This year there will be pro-life vigils organised by 40 Days in 377 participating cities across 31 countries, with now over 150 cities outside of North America. In the United Kingdom alone there will be 10 campaigns running.
This will be 40 Days for Life’s largest ever Lent campaign.
Recently, I met up with two people involved in 40 Days for Life here in the United Kingdom. Robert Colquhoun is a veteran of 40 Days campaigns as befits his role as the organisation’s Director of International Campaigns. How does he prepare each year for the Lenten campaign: “It is always important to put first things first and mentally and spiritually prepare, putting prayer first before starting a campaign. It takes considerable courage and a lot of hard work to organise a good [local] campaign”.
Colquhoun says that the campaign and mission is the same every year: praying to end abortion, organising prayer vigils outside of abortion centres for 12 hours a day during Lent and conducting community outreach. He points out that “the whole point of this is to take a positive and upbeat pro-life message to the whole community”. Colquhoun feels that these are the core elements that make up a 40 Days campaign and therein lies its strength: “It is simple, and effective, because it works. Lives are saved, hearts and minds and changed and eternal souls are impacted. Abortion workers leave [their employment] and abortion centres close”.
In contrast, Sarah Bignell is a London wife and mother taking part this Lent in her first 40 Days for Life campaign. So what was she hoping to achieve? “By bringing a 40 Days for Life campaign back to London, I wanted to redress the totally inaccurate portrayal of vigils and highlight the good work they do, so that it can be something Christians want to get involved as a beacon of hope and mercy for those facing a time of great difficulty.”
Bignell went on to speak about what motivated her to be present at a 40 Days vigil in a city not known as one disposed to pro-life vigils of any kind. “I wanted people to know that they can make a difference and to feel encouraged by the other 750 000 volunteers worldwide for 40 Days for Life who have helped saved the lives of over 15 000 babies. 99 abortion centres have closed where vigils have taken place and 172 abortion workers have left to join pro-lifers (some running vigils outside their former place of employment!). So by standing there and quietly praying you can make a huge difference!”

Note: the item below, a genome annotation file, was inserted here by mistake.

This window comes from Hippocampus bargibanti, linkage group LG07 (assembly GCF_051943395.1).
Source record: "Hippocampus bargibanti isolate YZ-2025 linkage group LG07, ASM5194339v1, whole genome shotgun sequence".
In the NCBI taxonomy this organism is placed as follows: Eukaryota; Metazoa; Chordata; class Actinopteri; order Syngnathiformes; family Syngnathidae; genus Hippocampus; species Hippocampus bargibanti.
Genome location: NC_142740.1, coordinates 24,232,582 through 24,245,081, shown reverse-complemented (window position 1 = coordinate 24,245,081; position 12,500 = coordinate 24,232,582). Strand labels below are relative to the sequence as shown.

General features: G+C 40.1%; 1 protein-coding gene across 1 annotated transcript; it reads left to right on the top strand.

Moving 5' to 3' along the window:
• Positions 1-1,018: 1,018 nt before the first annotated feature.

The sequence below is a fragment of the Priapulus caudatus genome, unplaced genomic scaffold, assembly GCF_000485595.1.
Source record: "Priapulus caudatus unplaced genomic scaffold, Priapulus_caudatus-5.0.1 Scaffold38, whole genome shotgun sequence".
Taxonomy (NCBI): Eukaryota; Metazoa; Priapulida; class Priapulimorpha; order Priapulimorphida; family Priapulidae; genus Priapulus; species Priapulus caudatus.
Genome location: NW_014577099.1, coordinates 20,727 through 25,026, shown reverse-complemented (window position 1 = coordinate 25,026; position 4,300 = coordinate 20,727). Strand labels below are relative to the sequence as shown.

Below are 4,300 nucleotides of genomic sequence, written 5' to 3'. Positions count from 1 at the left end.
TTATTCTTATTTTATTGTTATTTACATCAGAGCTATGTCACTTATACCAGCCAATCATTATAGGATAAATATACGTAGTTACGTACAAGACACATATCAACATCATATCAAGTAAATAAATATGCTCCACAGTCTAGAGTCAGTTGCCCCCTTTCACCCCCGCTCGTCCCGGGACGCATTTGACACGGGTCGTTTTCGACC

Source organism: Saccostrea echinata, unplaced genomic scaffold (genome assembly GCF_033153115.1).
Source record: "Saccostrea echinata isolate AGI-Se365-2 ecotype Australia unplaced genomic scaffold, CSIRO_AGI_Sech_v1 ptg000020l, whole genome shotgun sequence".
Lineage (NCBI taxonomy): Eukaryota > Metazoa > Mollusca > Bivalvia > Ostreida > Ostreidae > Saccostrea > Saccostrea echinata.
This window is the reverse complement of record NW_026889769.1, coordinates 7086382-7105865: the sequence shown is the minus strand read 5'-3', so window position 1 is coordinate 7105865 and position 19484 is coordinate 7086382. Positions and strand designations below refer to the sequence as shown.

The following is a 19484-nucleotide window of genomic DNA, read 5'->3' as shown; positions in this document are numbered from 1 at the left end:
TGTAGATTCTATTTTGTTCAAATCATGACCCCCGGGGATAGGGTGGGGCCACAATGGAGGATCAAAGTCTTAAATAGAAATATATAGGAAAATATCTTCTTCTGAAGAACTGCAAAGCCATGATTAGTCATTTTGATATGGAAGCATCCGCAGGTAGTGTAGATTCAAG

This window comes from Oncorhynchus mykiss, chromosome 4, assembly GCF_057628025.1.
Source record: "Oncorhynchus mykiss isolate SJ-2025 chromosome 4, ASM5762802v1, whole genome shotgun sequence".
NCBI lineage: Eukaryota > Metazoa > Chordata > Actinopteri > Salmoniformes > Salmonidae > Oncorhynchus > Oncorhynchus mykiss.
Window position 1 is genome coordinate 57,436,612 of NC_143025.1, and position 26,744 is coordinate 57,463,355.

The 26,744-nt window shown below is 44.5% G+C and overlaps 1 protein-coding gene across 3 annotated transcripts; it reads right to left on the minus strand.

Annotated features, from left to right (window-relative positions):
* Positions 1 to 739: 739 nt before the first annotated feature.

The very fact that there is a vigil in London is crucial, Bignell feels, to reminding women here that there is an alternative to abortion: “I do not think that the amazing work that pro-life volunteers and charities do to give women real alternatives to abortion has really been brought out into the fore. There are many unsung heroes who give up their time to stand patiently and peacefully in all weathers to bring prayer and charitable outreach to all those involved in abortion. These people have had all sorts of inaccurate accusations made about them and [in some cases] have been banned from actually offering help at the gate [of abortion centres]. This is making it increasingly difficult to bring the help to where it is needed: to women facing an unwanted or coerced abortion.”
After so many years on the frontline, one wonders what are the past highlights for a veteran campaigner such as Colquhoun. He has no trouble recounting them: “Meeting some of the children who are alive today because of 40 Days for Life. The courage of the mothers and God’s grace is a powerful emotional experience and the best pro-life experience ever.” He added: “It was amazing meeting 30 mothers at a crisis pregnancy Christmas party and wonderful to hear their stories of courage in the face of crisis. Often their voice and story is never heard. It is also amazing to meet so many of our leaders who sacrifice their time, effort and energy to see grace-filled results and to share their stories with the rest of the world”.
According to the World Health Organisation, an estimated 56 million abortions are carried out each year worldwide. To put that into context, that is roughly the equivalent population of the United Kingdom. In England and Wales alone there are around 200 000 abortions carried out annually. Currently, there is increasing political pressure to lift the few legal restrictions there are on abortion in the UK, and which, inevitably, would mean an ever-increasing rise in this statistic.
Bignell is acutely conscious of all this, but, also, sees her witness within a global context: “I am concerned by the recent changes in abortion laws around the globe, such as in Ireland and in New York”. She added: “Abortion is the atrocity of our times. The attack on unborn children has never been greater; the need to pray for them has never been greater. 40 Days for Life unites people around the world from many different countries to pray about abortion”.
Standing witnessing to life outside a busy abortion centre in London is daunting. So, does Bignell have any fears? “Yes: that the voice of the women who want us there will be silenced. For those who say: ‘why weren’t you there on the day of my abortion, if you had been there I might have my child with me today?’ and of the Mums who are so grateful for the chance of having a child, when they thought their only choice was abortion”.
Like so many others across the globe this Lent, Bignell has started on a journey that has the unborn at the forefront of her prayers and witness. She says she has only one hope: “That God will bless our efforts”.